~Jack be nimble, jack be quick, jack jump over the candlestick. ~
One of the underappreciated qualities of a trader is the ability to be nimble. You can be a bear at dawn, but a bull by dusk. You have no shareholders to answer to, no clients to satisfy. It’s your dough, and your show. If the market winds shift, so too can you.
I’ve thought about this over the past week. After a long spell in hibernation, the volatility monster has finally returned to ravage the land. Patricians and peasants are puking, and neophytes to the Street are learning that stonks don’t always rise.
The meltup has finally met its match. After months on end where bear trades were the dumbest play on the planet, short delta is finally, finally playing ball. Hooray, I say. Now we have two-sided action. Bears are once again allowed on the playground. I enjoy environments like this in part because it makes us earn our keep. Making money when the market’s rising every day is easy. But, as they say, don’t confuse brains with a bull market.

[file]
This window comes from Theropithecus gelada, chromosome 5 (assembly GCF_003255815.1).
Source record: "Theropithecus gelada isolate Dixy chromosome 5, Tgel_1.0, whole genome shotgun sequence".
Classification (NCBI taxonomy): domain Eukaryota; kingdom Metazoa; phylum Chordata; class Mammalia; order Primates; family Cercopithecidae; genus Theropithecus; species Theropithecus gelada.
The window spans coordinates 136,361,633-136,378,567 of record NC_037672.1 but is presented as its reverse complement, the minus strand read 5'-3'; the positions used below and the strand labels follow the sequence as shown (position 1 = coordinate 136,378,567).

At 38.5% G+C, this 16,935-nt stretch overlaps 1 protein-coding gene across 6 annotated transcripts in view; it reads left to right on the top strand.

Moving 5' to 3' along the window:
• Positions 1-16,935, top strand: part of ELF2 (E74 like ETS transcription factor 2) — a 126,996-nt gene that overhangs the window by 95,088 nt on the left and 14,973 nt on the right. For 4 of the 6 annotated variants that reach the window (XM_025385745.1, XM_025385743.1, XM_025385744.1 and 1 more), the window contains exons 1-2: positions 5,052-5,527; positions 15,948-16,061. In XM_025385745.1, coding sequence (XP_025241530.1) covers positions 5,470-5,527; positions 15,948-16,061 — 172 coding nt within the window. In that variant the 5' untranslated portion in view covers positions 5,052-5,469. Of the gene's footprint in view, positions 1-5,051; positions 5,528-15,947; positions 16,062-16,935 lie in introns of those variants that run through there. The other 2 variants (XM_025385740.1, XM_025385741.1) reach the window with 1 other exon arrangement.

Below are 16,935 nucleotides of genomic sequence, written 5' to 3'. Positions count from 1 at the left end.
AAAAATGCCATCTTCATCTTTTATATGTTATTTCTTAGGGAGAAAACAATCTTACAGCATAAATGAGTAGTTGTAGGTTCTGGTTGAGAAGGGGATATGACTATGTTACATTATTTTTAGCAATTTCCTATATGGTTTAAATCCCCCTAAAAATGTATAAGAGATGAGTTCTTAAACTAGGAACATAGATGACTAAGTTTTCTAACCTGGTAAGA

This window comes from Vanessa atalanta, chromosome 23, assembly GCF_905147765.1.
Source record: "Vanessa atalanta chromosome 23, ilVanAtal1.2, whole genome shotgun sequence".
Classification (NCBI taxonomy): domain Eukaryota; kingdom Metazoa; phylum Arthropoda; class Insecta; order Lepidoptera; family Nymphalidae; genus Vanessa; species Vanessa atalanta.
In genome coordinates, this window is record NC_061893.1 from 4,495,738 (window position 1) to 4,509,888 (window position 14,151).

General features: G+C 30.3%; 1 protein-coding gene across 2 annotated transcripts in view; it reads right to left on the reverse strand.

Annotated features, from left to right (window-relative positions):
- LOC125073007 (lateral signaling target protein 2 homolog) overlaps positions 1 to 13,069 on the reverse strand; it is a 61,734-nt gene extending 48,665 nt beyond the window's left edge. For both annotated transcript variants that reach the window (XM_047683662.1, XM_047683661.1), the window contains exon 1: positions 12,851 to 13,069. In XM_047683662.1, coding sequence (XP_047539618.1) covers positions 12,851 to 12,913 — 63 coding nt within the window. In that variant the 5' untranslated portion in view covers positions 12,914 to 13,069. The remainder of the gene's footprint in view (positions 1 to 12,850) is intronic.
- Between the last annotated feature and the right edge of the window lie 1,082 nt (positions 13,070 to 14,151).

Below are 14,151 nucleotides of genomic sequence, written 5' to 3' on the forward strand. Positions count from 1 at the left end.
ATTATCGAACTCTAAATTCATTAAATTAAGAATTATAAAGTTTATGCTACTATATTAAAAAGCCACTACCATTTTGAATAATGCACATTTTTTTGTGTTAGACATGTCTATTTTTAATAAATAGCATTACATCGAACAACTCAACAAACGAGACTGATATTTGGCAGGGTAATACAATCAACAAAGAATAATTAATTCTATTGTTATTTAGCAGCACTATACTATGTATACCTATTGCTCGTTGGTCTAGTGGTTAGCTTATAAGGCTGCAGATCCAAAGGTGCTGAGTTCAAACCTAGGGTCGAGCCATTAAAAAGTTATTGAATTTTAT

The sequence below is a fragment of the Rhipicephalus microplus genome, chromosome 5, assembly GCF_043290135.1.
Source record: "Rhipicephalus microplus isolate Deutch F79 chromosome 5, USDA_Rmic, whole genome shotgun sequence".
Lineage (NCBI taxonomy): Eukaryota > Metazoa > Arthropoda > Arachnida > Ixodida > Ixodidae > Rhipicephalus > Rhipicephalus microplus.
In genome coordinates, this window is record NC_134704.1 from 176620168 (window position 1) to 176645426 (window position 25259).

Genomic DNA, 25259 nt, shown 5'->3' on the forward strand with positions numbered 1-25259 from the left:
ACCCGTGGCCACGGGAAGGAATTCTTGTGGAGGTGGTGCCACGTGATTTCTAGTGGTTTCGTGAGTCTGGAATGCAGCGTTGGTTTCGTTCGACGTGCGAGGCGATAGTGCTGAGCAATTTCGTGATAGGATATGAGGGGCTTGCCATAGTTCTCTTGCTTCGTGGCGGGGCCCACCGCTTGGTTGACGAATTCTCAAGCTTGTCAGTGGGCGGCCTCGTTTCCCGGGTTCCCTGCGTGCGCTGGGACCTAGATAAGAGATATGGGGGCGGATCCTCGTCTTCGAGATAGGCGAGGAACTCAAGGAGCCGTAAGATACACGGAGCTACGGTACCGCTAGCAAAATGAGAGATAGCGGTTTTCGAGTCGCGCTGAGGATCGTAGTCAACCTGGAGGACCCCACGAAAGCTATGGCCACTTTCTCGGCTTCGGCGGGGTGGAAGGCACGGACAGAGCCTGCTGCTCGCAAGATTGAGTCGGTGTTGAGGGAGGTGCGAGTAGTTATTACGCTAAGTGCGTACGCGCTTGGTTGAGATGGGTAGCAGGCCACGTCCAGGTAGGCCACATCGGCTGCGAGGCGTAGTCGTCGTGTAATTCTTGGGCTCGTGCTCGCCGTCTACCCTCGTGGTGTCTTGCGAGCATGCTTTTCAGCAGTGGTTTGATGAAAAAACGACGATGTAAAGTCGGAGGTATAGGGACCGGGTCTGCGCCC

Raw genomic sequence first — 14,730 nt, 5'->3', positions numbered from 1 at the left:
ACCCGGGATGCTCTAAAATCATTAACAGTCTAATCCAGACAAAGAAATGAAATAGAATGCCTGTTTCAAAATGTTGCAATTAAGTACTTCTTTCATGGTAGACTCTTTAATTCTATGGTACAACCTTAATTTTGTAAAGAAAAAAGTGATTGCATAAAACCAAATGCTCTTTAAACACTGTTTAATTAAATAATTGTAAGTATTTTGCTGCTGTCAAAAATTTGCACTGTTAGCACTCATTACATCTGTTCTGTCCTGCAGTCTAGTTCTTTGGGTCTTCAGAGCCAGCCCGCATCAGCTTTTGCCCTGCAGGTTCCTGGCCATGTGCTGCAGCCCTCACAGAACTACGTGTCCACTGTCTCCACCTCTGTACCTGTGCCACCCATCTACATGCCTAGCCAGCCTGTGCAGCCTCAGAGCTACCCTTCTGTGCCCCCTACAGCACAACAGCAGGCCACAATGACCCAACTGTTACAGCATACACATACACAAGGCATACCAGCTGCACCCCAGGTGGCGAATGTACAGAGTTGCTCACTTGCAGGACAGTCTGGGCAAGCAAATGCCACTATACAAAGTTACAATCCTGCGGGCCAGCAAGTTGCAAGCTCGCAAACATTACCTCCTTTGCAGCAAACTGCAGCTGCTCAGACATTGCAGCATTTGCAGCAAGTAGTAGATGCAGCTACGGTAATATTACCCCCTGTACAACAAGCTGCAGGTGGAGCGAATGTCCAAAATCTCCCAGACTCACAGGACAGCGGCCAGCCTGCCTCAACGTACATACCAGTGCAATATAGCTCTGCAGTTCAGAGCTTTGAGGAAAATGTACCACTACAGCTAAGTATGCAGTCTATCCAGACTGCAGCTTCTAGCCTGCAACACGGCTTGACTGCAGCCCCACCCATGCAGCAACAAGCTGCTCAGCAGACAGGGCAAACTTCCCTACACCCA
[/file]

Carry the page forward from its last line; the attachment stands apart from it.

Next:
If you’re going to thrive in our new, higher volatility regime, then you best put on your dance shoes and prepare to be nimble. For my part, I advocate taking partial profits. Use the volatility to your advantage by scaling in and out.
Was Thursday’s rollover the beginning of a second down-leg in the Nasdaq? I dunno. But I rang the register on some bull trades that were sitting well in the profit zone after the bounce. I even tossed on a few bear calls for good measure. I can only hope we keep ricocheting around. Sharp moves in either direction create opportunities for profits on both sides of the aisle.
The key message for today is you must be nimble. Pick your spots, draw your lines in the sand. Plan, plot, and scheme. Be proactive, not reactive.
For example, I had a plan heading into Thursday. On the one hand, I knew that rebounds from oversold conditions are often dead-cat bounces. That means they’re prone to failure, and often result in a lower pivot high forming. As such, I prepped a few adjustments to reduce exposure if we rolled.
On the other hand, the severity of the selloff and extremity of the VIX spike suggested that we may have seen sufficient capitulation to signal the end of the correction. Thus, I didn’t want to flip my entire portfolio bearish due to one down day.
Since the first scenario played out, I dutifully reduced risk. If we rip higher moving forward, I’m watching for a push back above the 20-day moving average and the pivot high just created ($343) to signal Thursday’s drop was a ruse and the uptrend is back on. Alternatively, if we keep selling off, I’ll root for another VIX spike to sell bull puts anew.
Stay frosty, friends!
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